- Banco (Alternative banks) – a bit like a credit union but for enterprises – the bank makes loans to enterprises who would fit into the category of economia alternativa y solidaria (and also projects who are socially beneficial). The loan is to enable the enterprises/projects to create jobs in this alternative system. Individuals can invest money (and make interest on their investments) but can´t borrow money.
- Mercado social (Social/Alternative market) – a brand that enterprises can use to say they are part of the local/alternative economy. They don´t have to be a member of Reas to use this brand (as there are many small businesses of just one person who don´t have time to be involved in Reas, but do offer a local alternative to Tescos etc.). In Aragon this is just starting, although other areas already have quite a developed mercado social.
Patricias main conclusions on Reas are:
1) That it works and it is amazing what they have achieved and what they aim to achieve (the network working at a national level and offering a complete alternative to the current system), but it works/develops very slowly. Reas has been going for years, people our parents age set it up when they were young. There´s a lot of talking involved - working in this ways is a long process. They have meetings (of representatives of the different regions/states) every three months and then you go away to talk to others in your network and then come back again three months later (doing all the work at the last minute because you've got too much to do already - sound familiar?!).
2) Some of the networks are strong (Navarra, Aragon, Catalunya, Pais Vasco) and others are weaker (Reas Rioja for example has only just started – there are only a few members). So they are at different stages. There´s nothing wrong with that, and those that are weaker or newer can learn from the stronger networks (and save time that way). Following on from that some networks have people and resources so they can get more done than those who don´t.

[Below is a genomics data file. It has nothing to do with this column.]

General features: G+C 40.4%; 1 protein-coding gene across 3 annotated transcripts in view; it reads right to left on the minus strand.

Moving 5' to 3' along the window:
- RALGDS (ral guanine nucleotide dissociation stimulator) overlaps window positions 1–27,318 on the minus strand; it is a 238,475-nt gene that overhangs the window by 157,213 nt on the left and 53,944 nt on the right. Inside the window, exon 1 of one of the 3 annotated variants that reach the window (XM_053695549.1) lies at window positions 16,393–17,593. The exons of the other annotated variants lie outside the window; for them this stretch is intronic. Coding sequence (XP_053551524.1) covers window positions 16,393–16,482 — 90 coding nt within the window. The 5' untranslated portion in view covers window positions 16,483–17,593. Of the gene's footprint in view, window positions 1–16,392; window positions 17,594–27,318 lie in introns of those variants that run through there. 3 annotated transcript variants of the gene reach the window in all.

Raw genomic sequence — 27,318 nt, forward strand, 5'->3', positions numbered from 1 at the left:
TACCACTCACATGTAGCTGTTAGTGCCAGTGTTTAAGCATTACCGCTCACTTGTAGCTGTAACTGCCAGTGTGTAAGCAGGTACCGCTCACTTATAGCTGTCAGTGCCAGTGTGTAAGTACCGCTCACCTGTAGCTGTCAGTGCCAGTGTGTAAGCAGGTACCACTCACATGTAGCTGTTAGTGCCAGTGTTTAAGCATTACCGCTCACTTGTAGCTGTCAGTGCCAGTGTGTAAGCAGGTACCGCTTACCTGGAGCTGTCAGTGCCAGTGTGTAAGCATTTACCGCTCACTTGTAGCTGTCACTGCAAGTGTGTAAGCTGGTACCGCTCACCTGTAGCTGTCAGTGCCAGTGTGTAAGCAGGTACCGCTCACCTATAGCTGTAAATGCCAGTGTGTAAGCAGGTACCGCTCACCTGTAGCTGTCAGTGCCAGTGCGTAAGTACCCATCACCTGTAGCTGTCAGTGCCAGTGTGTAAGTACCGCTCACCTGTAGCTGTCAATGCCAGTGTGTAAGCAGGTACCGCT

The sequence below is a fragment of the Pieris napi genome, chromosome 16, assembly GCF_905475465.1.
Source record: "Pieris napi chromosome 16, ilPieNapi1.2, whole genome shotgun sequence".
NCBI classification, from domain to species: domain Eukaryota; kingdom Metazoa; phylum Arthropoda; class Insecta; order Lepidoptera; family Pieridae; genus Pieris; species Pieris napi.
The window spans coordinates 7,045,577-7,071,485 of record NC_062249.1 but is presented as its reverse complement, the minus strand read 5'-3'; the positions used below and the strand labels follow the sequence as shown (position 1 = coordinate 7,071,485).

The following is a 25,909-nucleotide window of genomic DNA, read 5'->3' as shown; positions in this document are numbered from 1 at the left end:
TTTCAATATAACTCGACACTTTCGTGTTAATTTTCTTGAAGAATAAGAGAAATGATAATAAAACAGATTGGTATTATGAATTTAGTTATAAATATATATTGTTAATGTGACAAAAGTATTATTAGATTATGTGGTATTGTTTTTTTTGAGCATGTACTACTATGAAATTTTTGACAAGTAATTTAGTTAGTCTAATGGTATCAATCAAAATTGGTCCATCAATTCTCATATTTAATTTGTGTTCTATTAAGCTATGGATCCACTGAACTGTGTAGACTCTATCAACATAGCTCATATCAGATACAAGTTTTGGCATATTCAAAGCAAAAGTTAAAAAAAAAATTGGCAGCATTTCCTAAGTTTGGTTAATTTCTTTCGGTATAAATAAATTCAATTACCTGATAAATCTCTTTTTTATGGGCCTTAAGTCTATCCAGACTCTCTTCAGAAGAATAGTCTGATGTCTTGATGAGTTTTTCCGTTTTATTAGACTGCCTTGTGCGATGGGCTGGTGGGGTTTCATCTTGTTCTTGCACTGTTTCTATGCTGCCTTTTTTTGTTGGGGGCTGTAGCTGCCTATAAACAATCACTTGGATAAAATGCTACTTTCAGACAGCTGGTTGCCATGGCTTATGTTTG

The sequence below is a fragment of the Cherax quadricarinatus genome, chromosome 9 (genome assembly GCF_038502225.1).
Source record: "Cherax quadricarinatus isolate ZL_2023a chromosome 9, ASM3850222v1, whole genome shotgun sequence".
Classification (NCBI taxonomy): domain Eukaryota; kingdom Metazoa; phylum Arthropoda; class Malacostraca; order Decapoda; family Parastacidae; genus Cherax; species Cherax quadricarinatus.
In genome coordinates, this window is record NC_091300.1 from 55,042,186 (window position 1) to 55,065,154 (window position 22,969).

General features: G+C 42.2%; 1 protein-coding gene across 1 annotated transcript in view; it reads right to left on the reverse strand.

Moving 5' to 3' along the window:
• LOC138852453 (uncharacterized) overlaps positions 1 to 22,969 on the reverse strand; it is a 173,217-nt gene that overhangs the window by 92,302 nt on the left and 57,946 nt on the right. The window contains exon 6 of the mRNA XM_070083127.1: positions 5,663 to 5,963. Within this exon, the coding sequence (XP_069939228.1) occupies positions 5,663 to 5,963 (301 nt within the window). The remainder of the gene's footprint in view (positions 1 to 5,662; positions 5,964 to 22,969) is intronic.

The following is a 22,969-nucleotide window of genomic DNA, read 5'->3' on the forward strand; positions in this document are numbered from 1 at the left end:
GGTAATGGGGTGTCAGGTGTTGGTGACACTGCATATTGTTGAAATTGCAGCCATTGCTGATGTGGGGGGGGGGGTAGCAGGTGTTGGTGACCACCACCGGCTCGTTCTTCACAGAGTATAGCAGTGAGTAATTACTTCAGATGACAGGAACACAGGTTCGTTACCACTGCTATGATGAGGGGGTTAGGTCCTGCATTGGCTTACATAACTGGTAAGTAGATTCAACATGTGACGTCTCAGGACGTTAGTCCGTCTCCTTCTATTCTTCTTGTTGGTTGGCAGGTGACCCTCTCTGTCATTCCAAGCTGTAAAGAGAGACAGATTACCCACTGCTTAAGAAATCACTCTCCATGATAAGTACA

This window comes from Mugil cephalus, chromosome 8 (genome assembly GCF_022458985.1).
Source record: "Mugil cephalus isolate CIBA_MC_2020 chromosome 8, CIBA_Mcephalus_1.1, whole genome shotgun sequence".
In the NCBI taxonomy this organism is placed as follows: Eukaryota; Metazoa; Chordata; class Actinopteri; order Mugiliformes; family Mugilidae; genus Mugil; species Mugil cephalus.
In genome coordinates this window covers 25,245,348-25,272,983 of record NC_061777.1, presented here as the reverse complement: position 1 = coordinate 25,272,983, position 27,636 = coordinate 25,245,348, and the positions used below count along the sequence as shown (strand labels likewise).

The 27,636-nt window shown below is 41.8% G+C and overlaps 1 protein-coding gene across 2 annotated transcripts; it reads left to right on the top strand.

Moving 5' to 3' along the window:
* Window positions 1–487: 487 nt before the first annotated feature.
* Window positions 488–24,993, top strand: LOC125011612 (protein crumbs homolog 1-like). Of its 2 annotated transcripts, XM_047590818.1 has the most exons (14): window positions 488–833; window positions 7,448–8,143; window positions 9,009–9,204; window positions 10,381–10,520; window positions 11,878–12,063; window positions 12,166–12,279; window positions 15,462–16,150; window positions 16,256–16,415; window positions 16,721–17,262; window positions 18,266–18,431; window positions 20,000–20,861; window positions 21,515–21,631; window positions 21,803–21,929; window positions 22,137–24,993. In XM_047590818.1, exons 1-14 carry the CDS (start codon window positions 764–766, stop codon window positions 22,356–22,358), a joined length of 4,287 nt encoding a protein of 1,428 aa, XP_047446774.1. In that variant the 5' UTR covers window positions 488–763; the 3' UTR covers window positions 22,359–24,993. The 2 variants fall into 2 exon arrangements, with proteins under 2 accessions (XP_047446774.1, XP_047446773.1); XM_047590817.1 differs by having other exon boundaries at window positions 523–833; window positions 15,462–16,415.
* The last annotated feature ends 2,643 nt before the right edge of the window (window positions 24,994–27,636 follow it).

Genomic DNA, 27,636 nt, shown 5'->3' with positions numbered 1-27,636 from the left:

3) There´s a real mixture of everything in the networks. For examples some members are radical where as others aren´t. So some things you are in agreement with and others you aren´t.
4) There are a lot of good intentions, but things don´t always get done. For example all the members really want to do the social audit but don´t have time on top of their daily work, or restaurants really want to buy only organic food but can´t afford it at the moment.
5) As well as the meetings 3 times a year Reas holds an annual 2 day event for all members of all the different Reas. It consists of discussions and workshops sharing information and experience about a range of themes. It also gives people a chance to meet each other in person, put faces to names, rather than just communicate through emails and phone calls, and is a really positive event.
The aim of the mercado social is that consumers can see a brand that they trust that encourages and helps them to buy from a local business that works in this ´solidaria´/co-operative way. But it is also important that the different enterprises/service providers (and their members), buy from each other - if we don´t buy from each other what are we saying/doing?!
However how you encourage (and control) this is a big question, there needs to be a lot of awareness raising. Some of the regional networks are doing better at this than others. Aragon is just starting but Catalunya and Valencia are quite far ahead with the mercado social – it would be good to talk to them about how they are doing with this if I get the chance.
So just some initial thoughts. It feels like there is already lots happening in the UK (and in Manchester) on this subject, but also that there's loads we could learn from the very grass roots and co-operative nature of the movement/network here in Spain. Patricia is encouraging me to talk to more people here about where it's up to since she left, but I reckon someone else needs to write a little Winston Churchill Travelling Fellowship proposal for this one!